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Liber scriptus proferetur
In quo totem continetur
Unde mondus judicetur
Judex ergo cum censebit
Quidquid latet, apparebit
Nil inultum remanebit
Lacrimosa dies illa
Qua resurgit ex favilla
Judicandus homo reus
Huic ergo parce, Deus?
The written book will be brought forth,
in which all is contained,
from which the world shall be judged.
When therefore the judge will sit,
whatever hides will appear:
nothing will remain unpunished.
That tearful day,
by which from the ashes resurrects
the guilty man who is to be judged.
Spare him therefore, God.
–Tommaso da Celano, In commemoratione omnium animarum (excerpt) (ca. 1240)
Tommaso da Celano’s famous lines about the Judgment Day were later, though likely in a changed form, incorporated into the liturgy as Dies Irae. They are a reflection on judgment and self-judgment, an activity that all should undertake as one year ends and the next begins, whether inspired by religion or simple self-reflection.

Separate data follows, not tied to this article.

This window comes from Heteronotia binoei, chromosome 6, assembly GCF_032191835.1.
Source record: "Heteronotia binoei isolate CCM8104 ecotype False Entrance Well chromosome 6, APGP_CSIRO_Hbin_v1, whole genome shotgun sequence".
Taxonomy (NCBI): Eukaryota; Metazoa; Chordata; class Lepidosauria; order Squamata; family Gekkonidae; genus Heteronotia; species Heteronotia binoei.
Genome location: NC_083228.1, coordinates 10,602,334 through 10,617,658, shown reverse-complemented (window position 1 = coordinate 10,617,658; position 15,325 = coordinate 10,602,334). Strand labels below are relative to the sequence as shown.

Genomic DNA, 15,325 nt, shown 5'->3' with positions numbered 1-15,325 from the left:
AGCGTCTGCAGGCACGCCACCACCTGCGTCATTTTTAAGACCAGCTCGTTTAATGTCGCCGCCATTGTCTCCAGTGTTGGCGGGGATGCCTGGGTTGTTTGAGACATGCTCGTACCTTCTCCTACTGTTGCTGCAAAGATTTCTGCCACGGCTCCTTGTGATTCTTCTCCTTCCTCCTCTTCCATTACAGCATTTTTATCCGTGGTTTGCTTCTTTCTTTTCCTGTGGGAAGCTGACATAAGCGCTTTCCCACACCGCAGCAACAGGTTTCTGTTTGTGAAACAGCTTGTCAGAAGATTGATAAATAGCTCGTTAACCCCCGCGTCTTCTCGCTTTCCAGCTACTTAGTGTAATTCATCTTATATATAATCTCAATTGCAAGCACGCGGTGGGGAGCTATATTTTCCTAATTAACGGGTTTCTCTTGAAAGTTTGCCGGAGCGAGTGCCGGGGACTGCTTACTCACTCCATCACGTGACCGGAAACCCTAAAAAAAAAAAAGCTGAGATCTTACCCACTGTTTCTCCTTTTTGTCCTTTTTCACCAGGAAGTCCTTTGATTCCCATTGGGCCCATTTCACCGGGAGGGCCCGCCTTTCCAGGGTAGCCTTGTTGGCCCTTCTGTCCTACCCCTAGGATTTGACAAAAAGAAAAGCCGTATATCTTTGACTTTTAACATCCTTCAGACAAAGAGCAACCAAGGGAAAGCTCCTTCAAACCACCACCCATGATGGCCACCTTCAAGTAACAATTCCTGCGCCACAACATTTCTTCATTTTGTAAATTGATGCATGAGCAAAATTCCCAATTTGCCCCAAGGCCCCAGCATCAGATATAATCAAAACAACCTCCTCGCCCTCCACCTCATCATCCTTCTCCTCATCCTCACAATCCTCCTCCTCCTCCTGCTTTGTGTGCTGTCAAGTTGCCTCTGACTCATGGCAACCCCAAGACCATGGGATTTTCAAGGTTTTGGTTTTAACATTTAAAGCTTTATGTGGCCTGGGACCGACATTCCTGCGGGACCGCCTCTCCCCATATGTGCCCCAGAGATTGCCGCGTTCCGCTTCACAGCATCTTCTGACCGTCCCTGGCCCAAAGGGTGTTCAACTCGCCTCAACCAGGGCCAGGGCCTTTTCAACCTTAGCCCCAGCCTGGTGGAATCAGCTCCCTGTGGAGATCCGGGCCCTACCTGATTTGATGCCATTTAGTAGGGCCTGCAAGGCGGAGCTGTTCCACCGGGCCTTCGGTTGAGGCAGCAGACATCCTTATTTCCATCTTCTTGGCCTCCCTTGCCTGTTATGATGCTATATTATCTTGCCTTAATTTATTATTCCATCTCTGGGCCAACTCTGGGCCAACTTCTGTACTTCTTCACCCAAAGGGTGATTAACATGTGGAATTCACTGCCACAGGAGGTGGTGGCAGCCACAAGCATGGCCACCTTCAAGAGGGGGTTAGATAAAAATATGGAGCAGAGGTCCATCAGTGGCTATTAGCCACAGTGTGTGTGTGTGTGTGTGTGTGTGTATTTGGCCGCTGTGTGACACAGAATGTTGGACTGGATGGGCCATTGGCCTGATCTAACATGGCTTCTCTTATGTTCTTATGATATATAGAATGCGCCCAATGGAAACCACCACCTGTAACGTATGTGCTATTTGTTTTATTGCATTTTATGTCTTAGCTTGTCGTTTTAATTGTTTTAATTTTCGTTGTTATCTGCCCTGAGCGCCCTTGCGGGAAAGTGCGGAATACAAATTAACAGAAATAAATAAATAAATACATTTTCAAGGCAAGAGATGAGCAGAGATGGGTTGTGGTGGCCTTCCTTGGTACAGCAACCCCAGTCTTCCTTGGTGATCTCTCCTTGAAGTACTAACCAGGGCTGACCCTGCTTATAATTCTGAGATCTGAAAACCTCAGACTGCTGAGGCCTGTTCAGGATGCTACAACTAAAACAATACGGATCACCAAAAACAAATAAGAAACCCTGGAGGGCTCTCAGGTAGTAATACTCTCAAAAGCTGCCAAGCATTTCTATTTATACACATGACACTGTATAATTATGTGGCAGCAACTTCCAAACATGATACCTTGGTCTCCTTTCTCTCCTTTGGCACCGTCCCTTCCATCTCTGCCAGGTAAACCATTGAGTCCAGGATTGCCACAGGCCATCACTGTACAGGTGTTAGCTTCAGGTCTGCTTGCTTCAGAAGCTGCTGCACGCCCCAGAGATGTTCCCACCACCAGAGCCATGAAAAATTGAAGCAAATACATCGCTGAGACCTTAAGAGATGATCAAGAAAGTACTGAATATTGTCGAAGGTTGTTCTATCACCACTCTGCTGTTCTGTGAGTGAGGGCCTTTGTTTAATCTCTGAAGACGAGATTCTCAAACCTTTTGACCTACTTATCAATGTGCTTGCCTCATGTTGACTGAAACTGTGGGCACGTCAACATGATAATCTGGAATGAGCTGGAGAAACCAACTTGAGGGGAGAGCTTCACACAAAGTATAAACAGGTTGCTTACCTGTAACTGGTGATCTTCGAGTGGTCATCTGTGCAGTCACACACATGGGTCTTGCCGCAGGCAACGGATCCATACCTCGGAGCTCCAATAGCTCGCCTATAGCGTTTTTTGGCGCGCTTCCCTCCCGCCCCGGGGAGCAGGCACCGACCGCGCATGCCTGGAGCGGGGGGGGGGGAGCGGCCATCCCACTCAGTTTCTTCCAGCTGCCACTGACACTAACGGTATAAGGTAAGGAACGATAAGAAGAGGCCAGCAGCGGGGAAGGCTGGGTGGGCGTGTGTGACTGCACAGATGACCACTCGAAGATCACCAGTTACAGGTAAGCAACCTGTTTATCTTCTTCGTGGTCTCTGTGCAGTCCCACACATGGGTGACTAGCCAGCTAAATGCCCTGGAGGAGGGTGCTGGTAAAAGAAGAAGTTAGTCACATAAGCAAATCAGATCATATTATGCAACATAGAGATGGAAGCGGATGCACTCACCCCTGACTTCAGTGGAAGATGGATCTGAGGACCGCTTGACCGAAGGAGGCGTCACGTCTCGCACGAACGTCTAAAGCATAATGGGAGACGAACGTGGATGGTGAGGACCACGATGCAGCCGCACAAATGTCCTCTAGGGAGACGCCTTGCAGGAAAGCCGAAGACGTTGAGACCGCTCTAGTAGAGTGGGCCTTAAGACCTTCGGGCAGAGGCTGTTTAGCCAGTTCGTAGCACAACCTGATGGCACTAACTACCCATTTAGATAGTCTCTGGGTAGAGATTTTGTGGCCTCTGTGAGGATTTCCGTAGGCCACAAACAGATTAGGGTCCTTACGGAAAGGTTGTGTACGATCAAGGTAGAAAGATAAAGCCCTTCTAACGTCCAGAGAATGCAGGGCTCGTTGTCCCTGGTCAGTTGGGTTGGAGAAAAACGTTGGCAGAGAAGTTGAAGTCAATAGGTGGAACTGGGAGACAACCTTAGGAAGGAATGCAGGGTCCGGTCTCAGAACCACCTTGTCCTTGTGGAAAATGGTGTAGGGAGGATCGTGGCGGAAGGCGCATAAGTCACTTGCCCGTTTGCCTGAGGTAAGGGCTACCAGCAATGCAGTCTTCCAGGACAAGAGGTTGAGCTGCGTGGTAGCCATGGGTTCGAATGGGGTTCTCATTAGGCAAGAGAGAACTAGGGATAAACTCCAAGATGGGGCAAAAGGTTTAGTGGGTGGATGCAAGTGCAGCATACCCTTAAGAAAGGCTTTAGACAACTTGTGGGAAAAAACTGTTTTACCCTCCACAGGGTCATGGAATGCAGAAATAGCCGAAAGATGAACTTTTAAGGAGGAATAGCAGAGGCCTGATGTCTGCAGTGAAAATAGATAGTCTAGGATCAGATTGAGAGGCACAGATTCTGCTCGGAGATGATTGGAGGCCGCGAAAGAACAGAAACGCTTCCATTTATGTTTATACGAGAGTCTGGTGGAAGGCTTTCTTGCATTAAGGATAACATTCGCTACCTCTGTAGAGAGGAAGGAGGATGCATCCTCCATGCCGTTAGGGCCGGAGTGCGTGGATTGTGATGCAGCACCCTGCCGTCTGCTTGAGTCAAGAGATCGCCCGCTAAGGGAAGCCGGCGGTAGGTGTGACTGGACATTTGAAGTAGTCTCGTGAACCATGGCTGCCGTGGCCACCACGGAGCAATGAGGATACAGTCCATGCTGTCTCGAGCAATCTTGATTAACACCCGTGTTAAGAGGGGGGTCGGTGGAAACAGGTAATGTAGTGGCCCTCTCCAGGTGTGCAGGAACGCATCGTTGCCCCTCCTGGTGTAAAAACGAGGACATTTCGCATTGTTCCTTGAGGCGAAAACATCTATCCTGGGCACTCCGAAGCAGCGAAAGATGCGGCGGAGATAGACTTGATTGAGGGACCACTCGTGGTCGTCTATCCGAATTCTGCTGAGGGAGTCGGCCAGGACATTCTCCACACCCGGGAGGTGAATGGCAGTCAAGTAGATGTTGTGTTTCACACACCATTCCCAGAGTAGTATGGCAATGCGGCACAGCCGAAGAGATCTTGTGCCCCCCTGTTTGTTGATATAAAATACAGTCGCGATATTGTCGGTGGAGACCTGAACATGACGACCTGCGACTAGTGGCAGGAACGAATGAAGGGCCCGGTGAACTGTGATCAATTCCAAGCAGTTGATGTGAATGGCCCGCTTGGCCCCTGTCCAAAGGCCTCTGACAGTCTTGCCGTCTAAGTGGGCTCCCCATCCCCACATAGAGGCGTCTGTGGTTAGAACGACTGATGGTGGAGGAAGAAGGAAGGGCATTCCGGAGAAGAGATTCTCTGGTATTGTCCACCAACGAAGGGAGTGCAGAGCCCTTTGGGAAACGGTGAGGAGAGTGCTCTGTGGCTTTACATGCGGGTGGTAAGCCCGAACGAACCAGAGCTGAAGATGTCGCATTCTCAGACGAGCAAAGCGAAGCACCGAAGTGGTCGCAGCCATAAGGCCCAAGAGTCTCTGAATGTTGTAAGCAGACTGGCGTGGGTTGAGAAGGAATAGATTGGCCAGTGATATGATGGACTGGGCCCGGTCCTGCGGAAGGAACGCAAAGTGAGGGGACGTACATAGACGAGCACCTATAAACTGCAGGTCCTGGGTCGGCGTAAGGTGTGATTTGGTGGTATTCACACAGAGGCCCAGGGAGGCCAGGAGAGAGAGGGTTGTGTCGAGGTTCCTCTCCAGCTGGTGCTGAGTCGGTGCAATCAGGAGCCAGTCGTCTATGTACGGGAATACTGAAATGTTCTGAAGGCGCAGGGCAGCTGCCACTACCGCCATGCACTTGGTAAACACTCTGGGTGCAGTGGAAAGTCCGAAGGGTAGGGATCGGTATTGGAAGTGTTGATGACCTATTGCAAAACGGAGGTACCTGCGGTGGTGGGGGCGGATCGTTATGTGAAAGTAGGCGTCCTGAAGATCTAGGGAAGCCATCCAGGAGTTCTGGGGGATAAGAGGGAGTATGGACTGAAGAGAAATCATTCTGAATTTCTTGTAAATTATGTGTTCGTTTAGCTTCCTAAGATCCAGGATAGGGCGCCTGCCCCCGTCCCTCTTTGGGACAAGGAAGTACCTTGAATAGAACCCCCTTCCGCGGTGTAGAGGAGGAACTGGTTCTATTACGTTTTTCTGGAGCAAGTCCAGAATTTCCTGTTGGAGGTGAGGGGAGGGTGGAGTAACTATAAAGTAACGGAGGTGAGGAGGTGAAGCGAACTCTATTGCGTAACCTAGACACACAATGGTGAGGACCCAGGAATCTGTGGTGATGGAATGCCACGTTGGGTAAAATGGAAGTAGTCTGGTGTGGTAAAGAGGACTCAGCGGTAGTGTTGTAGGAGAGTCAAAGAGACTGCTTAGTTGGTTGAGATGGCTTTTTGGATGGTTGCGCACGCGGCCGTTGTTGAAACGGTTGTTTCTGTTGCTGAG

Listen to the Dies Irae in a traditional Gregorian chant, and then to the setting of the Verdi Requiem in a performance by the Berlin Philharmonic under Herbert von Karajan:
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"It is an interesting and somewhat macabre parlor game to play at a large gathering of one’s acquaintances: to speculate who in a showdown would go Nazi. By now, I think I know. I have gone through the experience many times—in Germany, in Austria, and in France. I have come to know the types: the born Nazis, the Nazis whom democracy itself has created, the certain-to-be fellow-travelers. And I also know those who never, under any conceivable circumstances, would become Nazis."